Thursday he will make remarks at the Initiative for Global Development's 2006 National Summit.
Q Where is that?
MS. PERINO: It's here in D.C. And then remarks on the proposed designation of the 14th National Marine Sanctuary. That will be here at the White House.
And on Friday he travels to Washington state and New Mexico for political events, and then will remain overnight on Friday in Crawford.
Q Is he there the whole weekend?
MS. PERINO: Returning Sunday.
Q Washington and where?
MS. PERINO: New Mexico.
Q When does he go back to Camp -- when does he return from Camp David?
MS. PERINO: He'll be back here on Sunday night.
Q He'll come back Sunday?
MS. PERINO: Here Sunday.
Q And then he'll go back up Monday morning?
MS. PERINO: Go back on Monday.
Q For Camp David on Monday, Dana, are you going to do any kind of briefings or any kind of -- anything up there? Or are you going to gaggle here?
MS. PERINO: We're working on it, and we're trying to figure out what would be the best thing to do. Tony will be there -- he's there now, and he'll be there on Monday and Tuesday, as well. We're trying to find out what would be the best thing for everybody. So we'll keep you updated.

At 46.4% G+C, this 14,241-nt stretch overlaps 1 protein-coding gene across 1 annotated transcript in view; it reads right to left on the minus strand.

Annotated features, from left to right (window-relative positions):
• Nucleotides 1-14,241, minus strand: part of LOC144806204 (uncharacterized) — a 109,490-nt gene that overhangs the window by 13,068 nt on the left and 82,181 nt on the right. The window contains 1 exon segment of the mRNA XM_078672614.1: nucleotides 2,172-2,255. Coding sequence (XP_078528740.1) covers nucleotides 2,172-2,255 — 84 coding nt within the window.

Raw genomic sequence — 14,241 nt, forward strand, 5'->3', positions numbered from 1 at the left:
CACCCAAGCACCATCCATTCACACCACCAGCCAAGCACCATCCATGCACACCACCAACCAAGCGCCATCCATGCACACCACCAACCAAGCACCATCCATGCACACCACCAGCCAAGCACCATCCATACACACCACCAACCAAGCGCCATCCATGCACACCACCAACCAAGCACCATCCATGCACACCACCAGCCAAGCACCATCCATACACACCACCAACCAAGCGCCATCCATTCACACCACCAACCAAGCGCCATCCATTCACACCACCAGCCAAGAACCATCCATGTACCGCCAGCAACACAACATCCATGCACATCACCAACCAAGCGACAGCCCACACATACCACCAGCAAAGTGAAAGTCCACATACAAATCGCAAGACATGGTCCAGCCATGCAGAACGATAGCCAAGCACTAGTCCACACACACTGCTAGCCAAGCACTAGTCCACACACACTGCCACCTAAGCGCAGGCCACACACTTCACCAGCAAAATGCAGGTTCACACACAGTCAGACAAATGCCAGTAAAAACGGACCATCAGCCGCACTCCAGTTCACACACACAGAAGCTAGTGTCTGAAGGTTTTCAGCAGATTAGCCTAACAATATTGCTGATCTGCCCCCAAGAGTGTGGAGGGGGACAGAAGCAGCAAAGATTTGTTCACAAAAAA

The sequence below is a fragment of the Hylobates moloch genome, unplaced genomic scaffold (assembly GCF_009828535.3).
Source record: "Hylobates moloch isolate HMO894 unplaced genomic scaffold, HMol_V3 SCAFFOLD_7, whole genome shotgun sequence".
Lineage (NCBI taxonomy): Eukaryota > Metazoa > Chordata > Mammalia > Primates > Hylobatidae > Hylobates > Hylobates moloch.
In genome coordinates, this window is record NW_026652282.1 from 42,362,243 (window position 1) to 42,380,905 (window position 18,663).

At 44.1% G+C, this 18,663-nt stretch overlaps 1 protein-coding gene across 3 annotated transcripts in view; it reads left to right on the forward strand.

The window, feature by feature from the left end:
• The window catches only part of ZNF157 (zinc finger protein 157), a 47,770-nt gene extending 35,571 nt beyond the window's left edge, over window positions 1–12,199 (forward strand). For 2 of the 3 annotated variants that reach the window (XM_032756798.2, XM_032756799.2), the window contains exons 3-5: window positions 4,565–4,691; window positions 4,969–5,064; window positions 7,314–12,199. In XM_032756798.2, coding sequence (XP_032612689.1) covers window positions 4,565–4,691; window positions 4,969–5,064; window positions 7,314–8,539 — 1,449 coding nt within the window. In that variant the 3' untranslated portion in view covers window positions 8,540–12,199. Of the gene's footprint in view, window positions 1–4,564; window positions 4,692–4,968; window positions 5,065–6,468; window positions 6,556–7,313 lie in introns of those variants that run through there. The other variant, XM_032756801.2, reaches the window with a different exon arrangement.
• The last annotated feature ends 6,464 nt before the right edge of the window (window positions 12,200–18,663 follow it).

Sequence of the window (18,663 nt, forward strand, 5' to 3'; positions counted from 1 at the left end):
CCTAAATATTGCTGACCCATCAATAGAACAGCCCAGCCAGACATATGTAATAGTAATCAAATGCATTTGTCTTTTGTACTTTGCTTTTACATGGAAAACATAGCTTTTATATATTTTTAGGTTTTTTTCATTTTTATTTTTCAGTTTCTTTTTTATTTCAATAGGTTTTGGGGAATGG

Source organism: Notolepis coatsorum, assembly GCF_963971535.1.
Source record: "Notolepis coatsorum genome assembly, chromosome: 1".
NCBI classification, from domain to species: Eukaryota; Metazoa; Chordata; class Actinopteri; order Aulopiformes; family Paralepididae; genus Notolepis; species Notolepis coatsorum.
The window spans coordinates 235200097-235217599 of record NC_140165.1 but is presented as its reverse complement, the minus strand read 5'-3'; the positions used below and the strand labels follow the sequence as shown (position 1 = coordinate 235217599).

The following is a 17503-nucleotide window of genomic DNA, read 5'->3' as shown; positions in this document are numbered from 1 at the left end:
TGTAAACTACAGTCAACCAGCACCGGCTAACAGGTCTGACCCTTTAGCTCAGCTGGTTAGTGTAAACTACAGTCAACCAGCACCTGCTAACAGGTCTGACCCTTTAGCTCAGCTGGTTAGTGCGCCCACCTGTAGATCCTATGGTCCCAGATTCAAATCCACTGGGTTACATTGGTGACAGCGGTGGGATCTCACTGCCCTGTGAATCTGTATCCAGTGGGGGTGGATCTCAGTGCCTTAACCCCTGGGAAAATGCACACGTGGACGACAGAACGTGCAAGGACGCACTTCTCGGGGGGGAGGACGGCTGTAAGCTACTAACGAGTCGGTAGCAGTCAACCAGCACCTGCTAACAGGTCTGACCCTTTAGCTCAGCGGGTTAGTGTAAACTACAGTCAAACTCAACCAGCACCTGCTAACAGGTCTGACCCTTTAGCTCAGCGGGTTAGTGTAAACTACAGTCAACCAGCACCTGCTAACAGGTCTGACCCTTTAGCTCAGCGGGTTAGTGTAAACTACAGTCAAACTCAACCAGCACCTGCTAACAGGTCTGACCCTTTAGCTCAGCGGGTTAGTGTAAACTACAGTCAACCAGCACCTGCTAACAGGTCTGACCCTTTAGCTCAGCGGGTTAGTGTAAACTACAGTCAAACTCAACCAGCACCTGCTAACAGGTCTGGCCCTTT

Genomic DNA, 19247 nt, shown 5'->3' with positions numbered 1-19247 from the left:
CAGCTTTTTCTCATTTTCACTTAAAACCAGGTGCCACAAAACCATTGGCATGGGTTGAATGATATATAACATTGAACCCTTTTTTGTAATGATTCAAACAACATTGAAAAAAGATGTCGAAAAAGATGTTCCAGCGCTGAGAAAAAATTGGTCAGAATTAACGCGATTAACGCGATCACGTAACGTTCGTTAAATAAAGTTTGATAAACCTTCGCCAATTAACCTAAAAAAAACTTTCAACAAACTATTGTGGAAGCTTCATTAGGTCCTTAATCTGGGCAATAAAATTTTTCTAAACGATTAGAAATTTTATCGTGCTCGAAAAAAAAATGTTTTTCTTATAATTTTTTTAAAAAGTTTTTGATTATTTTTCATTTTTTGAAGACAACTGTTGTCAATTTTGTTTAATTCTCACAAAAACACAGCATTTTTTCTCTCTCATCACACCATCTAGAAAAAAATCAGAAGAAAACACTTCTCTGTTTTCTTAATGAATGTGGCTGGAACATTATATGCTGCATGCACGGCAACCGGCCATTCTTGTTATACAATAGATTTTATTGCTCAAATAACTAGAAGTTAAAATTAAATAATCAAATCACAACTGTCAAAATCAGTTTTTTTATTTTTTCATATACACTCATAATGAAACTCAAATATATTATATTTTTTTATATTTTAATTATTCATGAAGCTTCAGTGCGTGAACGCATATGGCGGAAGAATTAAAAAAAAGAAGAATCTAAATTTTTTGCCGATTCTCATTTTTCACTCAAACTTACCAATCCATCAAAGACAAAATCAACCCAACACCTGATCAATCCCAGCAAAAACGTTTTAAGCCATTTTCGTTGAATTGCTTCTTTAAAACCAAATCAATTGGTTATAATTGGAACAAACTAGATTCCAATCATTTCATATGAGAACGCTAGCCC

Q Open coverage. (Laughter.)
MS. PERINO: Open coverage of the whole thing? I'll put in that request, on behalf of Terry Hunt.
Q What is the President hoping will come out of these two days of meetings up there?
MS. PERINO: Well, I think that one of the reasons that the President wanted to go up to Camp David is because it provides an opportunity to get out of the Beltway and draw people away from the daily distractions that you have in the city and in D.C., and to be able to spend time to really drill down on issues, to spend substantial time on a range of issues -- the economic, political and security issues that are facing the new government in Iraq. And Camp David is a place for those in-depth discussions.